We have all recently witnessed unprecedented response to a young woman’s brutal gang rape and eventual death. The public anger and mass grief it triggered finally pushed our government to take action. Such is the power of people’s resolve!
Yet, sexual assaults and violence continue unabated across the country, from everyday instances of sexual harassment like stalking, touching and staring to violence at home and at the work place. Sexual violence against women from Dalit and Adivasi communities, religious minorities and the differently abled, and people marginalised on the basis of gender and sexuality is being invisibilised. There is reluctance to recognise marital rape (committed by a “trusted” partner) as a crime. Sexual abuse and torture by security forces in Kashmir, North-East and Chhattisgarh (including custodial violence) enjoy state impunity.
The Justice Verma Committee introduced many critical recommendations like command responsibility for custodial rape. Many of these suggestions have been overlooked by the Criminal Law (Amendment) Ordinance 2013. One big lacuna is the proposed gender neutrality of the accused. Unlike in existing law where the accused is male, the new Bill makes it possible for women to be charged with these offences. In a culture known for its anti-women positions and acute gender inequalities, this clause makes a mockery of sexual violence (including rape) against women. We demand that this be changed immediately!
Public ferment against sexual violence is being projected as a call for death penalty. We strongly condemn any retributive justice practised by the state, and appeal that any form of punishment function within the ambit of human rights and justice. We call upon the Government of India to join the overwhelming majority of nation states that have abolished death penalty.
Sexual assaults are but a part of a wider spectrum of cultures of violence that entail discrimination against women. Honour crimes and killings, khap panchayat diktats, attacks on women’s autonomy, neglect of women’s health, women workers’ lack of social security, and neoliberal policies that oppress poor women in multiple ways are all the result of anti-women attitudes. Patriarchal institutions like religion and community lose no time in calling for curtailment of women’s freedoms in the public sphere in the name of safety. The “Din Hamara Raat Hamari Abhiyan” or Take Back the Night Campaign is a rejection of such moral policing that impinges on women’s right to full participation in society.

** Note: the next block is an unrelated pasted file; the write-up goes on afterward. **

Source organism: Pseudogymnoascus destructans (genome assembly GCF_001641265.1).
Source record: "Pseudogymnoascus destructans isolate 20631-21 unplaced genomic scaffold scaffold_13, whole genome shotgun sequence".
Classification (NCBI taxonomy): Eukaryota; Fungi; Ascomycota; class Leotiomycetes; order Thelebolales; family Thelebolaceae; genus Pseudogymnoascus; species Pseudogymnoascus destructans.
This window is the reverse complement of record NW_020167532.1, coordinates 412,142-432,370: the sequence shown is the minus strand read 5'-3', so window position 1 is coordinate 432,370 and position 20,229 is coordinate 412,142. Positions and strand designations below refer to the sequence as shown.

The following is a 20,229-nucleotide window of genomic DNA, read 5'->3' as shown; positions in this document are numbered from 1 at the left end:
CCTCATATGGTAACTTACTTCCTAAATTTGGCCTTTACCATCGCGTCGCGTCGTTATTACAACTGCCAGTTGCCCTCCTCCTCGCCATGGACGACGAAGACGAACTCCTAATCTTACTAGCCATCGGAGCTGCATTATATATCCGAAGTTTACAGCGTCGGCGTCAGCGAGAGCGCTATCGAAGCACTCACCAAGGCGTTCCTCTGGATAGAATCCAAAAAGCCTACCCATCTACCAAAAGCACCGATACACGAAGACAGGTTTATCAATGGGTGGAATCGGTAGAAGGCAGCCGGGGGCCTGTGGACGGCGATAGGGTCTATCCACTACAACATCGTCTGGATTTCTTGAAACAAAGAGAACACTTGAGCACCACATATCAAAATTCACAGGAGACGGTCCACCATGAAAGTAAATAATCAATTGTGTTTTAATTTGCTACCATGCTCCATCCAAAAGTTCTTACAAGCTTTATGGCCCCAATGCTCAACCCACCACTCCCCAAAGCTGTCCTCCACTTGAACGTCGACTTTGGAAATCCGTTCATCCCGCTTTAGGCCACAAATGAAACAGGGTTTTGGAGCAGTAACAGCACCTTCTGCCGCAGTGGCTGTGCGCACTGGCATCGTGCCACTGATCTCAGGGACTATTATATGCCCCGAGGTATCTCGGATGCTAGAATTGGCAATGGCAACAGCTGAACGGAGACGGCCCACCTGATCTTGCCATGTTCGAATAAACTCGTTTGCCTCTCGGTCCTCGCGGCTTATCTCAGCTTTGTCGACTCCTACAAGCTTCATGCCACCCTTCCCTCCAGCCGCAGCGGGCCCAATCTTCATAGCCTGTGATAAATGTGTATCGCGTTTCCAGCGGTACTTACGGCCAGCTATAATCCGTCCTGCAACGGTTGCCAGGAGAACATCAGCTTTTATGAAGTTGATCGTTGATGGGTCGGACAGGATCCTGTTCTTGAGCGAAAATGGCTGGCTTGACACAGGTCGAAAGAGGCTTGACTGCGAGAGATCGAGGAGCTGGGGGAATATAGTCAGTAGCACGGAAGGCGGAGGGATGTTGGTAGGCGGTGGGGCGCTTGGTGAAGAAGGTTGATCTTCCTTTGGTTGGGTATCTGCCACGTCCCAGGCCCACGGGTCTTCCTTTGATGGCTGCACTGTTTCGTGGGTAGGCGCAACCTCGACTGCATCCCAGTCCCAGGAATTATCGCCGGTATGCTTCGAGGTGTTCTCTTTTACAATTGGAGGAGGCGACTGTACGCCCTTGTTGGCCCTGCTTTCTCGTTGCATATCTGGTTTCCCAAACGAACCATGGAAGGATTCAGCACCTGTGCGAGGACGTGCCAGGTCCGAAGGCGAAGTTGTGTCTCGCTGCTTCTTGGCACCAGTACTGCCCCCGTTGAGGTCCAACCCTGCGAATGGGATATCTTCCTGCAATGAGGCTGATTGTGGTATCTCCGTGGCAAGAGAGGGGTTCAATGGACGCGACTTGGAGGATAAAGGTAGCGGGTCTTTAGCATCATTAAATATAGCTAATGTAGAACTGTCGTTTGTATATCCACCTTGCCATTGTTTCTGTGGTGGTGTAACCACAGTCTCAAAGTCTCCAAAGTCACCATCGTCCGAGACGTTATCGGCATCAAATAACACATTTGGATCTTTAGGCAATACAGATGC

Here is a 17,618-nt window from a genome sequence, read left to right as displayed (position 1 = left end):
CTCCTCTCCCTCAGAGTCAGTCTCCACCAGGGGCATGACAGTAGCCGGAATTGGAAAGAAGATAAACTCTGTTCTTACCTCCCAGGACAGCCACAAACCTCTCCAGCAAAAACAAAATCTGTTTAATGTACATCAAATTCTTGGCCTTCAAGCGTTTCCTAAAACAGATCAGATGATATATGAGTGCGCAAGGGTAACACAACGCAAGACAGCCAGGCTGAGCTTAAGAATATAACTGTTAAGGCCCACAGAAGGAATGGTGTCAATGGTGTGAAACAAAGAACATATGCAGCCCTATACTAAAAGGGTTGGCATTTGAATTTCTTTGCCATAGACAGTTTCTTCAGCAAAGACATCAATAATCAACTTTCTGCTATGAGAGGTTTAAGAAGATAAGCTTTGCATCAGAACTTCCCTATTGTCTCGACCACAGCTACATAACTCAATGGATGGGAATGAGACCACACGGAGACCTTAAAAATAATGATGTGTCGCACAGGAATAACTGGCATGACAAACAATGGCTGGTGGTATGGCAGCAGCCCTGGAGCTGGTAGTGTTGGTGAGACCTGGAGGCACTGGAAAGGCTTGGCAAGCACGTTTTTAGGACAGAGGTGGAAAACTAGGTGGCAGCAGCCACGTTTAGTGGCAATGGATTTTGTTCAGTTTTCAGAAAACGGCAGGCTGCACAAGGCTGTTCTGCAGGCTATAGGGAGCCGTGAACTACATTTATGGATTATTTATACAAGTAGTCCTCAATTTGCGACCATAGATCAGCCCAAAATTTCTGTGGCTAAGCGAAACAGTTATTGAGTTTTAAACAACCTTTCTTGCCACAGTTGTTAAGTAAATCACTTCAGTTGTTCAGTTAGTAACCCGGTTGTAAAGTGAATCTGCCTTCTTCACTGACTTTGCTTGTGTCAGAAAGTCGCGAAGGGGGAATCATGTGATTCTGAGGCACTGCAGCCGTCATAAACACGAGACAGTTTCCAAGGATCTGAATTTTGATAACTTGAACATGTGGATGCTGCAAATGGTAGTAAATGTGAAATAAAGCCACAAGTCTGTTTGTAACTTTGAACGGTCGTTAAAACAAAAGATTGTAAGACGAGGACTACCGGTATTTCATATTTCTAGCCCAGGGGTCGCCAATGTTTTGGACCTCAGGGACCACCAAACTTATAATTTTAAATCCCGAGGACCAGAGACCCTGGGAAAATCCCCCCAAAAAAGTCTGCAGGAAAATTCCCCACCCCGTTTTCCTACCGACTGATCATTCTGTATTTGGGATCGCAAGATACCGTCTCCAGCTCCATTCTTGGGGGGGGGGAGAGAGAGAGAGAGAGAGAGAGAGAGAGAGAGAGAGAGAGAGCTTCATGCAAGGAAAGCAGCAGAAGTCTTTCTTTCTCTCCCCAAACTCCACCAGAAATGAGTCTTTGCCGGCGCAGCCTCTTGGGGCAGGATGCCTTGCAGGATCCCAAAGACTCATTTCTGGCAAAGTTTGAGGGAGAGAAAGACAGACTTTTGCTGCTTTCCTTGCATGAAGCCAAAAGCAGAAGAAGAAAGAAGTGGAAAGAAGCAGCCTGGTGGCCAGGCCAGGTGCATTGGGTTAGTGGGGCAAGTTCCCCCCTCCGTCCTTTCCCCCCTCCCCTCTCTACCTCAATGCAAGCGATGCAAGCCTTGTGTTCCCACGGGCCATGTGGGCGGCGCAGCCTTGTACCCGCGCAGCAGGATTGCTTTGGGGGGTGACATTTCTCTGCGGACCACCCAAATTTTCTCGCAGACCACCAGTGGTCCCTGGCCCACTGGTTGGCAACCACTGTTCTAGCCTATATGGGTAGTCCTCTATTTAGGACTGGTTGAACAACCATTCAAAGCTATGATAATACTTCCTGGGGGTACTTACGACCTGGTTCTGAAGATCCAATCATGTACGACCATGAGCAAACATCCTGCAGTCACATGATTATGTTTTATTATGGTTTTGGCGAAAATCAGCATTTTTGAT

The International Women’s Day is an enduring symbol of women’s solidarities and struggles against injustices. On this occasion, we salute the fighting spirit of sisters from across the nation including Soni Sori in a Chhattisgarh jail, Irom Sharmila in a Manipur hospital, “Suryanelli” battling a 17-year old case in Kerala and many unnamed women challenging the capitalist-state nexus in Orissa and other parts of Central India. We raise our voices against all such violations.
We invite people from all walks of life to join us in remembrance, resistance and celebration of women’s extraordinary achievements. Let us collectively resolve to fight for women’s justice, dignity and autonomy.
Lend your voice and support to women’s movements that have been working in multiple directions: from consciousness raising to supporting women’s facing violence, from law reform to challenging traditional notions about women’s roles, opposing caste-communal violence to supporting women’s political participation and so on. Significant work continues to be done to challenge prejudices against women with disabilities and people of different genders and sexualities. Thanks to such efforts, women have achieved major strides in redefining family and inheritance, political participation, legal reform vis-à-vis domestic violence, dowry deaths, and adverse sex ratio.
Resolve to end injustice and violence against women!
Stand up for women’s rights!
Brief overview of the women’s movements in India
* 1848: Savitribai Phule started girls’ schools, defying threats by feudal forces (?)
* 1885: Rukhmabai chose prison over marriage as a child bride & studied to be a doctor
* 1940s: Telengana women part of militant struggles for land and freedom
* 1970s: anti-liquor, anti-price rise movements, issues of land alienation and wife-beating addressed in Shahada, Maharashtra
* 1977 onwards: Chhattisgarh Mines Shramik Sangh established; unequal wages, women’s retrenchment, sexual division of labour attacked
* 1970s: Custodial rape of Mathura (a young tribal girl); teachers challenged the Supreme Court judgement; state forced to recognise custodial rape as a crime
* 1980s: massive participation of women in Chipko and Appiko environmental movements
* 1992: woman activist gang raped in Rajasthan; Supreme Court framed Vishakha Guidelines, predecessor of Protection of Women against Sexual Harassment at the Workplace 2012
* 2009: Delhi High Court decriminalises consensual, adult same-sex relationships
History of the International Women’s Day
* 1857: thousands of women workers in the New York garment industry took to the streets against unfair wages, 12-hour work days and sexual harassment in the workplace
* 1910: Clara Zetkin’s gave a call in Copenhagen, Denmark to establish an “International Women’s Day”
* 1911: on 19 March, more than a million women and men marched together
* 1911: On March 25, a fire in a sweatshop in New York killed 145 female garment workers. In solidarity, 80,000 workers marched to attend the mass funeral
* 1912: 14,000 textile workers went on strike with the slogan “Better to starve fighting than starve working”
* 1913-1914: the International Women’s Day also became a day for protesting against the First World War and for world peace.